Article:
By Daniel Garrett
Bob Dylan, Time Out of Mind
Produced by Daniel Lanois
Sony Music, 1997
Bob Dylan’s voice is solitary against a simple rhythm—aged, skeptical, wise, disgusted by love, analytical, descriptive, in the thick it, in the song “Love Sick,” the first song on his album Time Out of Mind. There is not much new that most of us can say about Bob Dylan, but that doesn’t stop us from wanting to voice a compliment or criticism, even if it echoes what has already been said and said loudly by others. I have liked some of Bob Dylan’s early recordings, such as The Freewheelin’ Bob Dylan (1963), with “Blowin’ in the Wind,” “Masters of War,” and “A Hard Rain’s A-Gonna Fall,” and Bringing It All Back Home (1965), featuring “Maggie’s Farm,” and It’s All Over Now, Baby Blue,” and Highway 61 Revisited (1965) with “Like a Rolling Stone and “Just Like Tom Thumb’s Blues,” and Blonde on Blonde (1966), featuring “Just Like a Woman” and “Most Likely You Go Your Way (And I’ll Go Mine),” and I recall being fond of the somewhat controversial Self-Portrait (1970). I liked the music more than the lyrics of 1979’s Slow Train Coming (“You’ve got to serve somebody” is a repellent idea to me, whether interpreted politically or spiritually). But, I have been most fond of Blood on the Tracks (1975), featuring “You’re Gonna Make Me Lonesome When You Go,” and “If You See Her, Say Hello,” “Shelter from the Storm,” and “Buckets of Rain,” and Time Out of Mind (1997). I know that Dylan’s recent albums Modern Times (2006) and Together Through Life (2009) have received critical appreciation and significant sales, but I do not like the sound of his voice nor the music on those albums as much as that on Time Out of Mind, which is dramatic, mysterious, urgent.
The rhythm is more prominent, more enthusiastic, with swing and twang, in Time Out of Mind’s “Dirt Road Blues,” than on “Love Sick”; and “Dirt Road Blues” is a song I can imagine being sung at a country fair. There is scene-setting and the comparison of different times—late night is mentioned, as is the changing pace of different days—in Dylan’s draggy voice, a voice that seems the representation of what he feels. Dylan’s voice is a character in “Million Miles” and other songs, a profound carrier of his lyrics, as the lyrics articulate consciousness and conversation, distance and longing, honesty and self-deception, intentions and imperfect actions. There is a heavy organ sound in “Million Miles,” adding ballast to wordplay that can be insightful, poignant, jaded, or silly.
Dylan’s mix of perspectives in a single song is part of why he fills and gratifies the mind with perceptions that are personal and social, metaphysical and practical, and possibly tragic: “Just when you think you’ve lost everything, you find out you can always lose a little more,” he sings in “Trying to Get to Heaven.” (There is nothing quite like hearing that late at night when you are trying to live through a disappointment: it’s not comforting or consoling, but one finds that one’s pain has been given words, an equivalence, and is no longer unspeakably solitary.) Against a bass guitar’s beat, Dylan sings, “I was alright ‘til I fell in love with you,” which might be an accusation or the plainest fact (in the song “‘Til I Fell in Love with You”). “Tomorrow night, if I’m still among the living, I’ll be Dixie-bound,” he adds. The songs on Time Out of Mind could be extensions of each other, an ongoing monologue. Many of the emotions are indicated, implicit, rather than explicitly named. “I was born here and I’ll die here, against my will,” he sings in “Not Dark Yet”; and in the same song, he declares, “I can’t even remember what I came here to get away from.” Then, come “Cold Irons Bound,” “Make You Feel My Love,” “Can’t Wait,” and the amusing and epical “Highlands.”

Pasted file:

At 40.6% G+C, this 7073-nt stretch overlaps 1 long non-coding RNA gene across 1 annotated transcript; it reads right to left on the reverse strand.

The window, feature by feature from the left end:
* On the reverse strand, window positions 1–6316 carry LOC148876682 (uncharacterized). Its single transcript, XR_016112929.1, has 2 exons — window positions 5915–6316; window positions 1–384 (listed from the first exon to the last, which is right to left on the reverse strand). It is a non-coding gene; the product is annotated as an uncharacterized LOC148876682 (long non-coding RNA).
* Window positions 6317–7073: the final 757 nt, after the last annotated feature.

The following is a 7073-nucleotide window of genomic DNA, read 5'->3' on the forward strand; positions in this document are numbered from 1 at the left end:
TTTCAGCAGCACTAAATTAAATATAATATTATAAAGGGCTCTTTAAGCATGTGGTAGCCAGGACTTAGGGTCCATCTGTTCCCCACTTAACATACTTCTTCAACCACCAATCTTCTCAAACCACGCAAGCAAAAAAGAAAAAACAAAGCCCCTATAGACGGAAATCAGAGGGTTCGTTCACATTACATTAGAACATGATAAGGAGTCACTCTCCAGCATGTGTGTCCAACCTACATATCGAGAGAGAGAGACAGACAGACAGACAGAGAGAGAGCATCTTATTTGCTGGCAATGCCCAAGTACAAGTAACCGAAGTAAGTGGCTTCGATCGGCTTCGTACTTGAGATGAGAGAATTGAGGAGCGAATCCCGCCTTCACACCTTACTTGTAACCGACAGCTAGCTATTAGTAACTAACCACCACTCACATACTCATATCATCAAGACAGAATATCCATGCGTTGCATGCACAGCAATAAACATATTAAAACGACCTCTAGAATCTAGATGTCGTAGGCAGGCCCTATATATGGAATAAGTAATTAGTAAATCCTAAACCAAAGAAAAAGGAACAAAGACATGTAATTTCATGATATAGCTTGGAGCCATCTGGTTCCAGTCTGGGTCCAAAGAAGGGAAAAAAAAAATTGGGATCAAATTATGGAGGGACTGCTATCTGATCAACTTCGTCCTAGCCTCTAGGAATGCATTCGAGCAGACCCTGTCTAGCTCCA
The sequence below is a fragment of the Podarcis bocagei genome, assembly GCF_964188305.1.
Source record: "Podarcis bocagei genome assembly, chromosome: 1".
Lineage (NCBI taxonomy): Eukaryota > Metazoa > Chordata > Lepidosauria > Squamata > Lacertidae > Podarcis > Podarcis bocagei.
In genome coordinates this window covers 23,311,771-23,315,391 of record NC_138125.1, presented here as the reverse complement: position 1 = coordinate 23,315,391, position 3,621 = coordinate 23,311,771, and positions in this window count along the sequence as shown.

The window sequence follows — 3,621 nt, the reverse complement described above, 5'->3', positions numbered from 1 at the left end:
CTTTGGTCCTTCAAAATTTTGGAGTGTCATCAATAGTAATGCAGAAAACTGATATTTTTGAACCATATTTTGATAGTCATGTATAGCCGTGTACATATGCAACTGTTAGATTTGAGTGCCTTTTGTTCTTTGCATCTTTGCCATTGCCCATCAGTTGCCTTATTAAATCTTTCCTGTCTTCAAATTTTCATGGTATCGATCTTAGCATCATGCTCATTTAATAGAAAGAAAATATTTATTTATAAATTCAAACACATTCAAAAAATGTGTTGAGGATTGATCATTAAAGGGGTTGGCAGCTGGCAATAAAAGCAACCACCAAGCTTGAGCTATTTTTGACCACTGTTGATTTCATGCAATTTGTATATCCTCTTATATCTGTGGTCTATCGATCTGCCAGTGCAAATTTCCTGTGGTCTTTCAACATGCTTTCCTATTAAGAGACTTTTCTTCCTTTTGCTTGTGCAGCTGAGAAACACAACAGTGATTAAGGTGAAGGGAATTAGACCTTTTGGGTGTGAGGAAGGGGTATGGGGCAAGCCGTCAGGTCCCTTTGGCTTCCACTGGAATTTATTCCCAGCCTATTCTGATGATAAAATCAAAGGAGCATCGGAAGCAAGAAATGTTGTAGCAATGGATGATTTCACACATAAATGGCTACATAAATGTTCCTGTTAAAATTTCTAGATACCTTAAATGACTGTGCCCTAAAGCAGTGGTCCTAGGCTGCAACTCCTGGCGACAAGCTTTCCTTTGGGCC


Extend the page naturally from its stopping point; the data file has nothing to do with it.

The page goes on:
Daniel Garrett, born in Louisiana and a longtime resident of New York, a graduate of the New School for Social Research, was an intern at Africa Report, poetry editor for the male feminist Changing Men, founded the Cultural Politics Discussion Group at ABC No Rio and Poets House, wrote about painter Henry Tanner for Art & Antiques, organized the first interdepartmental environmental justice meeting at Audubon, wrote about fiction and poetry for World Literature Today and international film for Offscreen, and has done music reviews that constitute a history of popular music for The Compulsive Reader. He has been working on a fiction project, A Stranger on Earth. Daniel Garrett’s web log at Blogger.com, focused on culture and society, is called “City and Country, Boy and Man.” His e-mail address is D.Garrett.Writer@gmail.com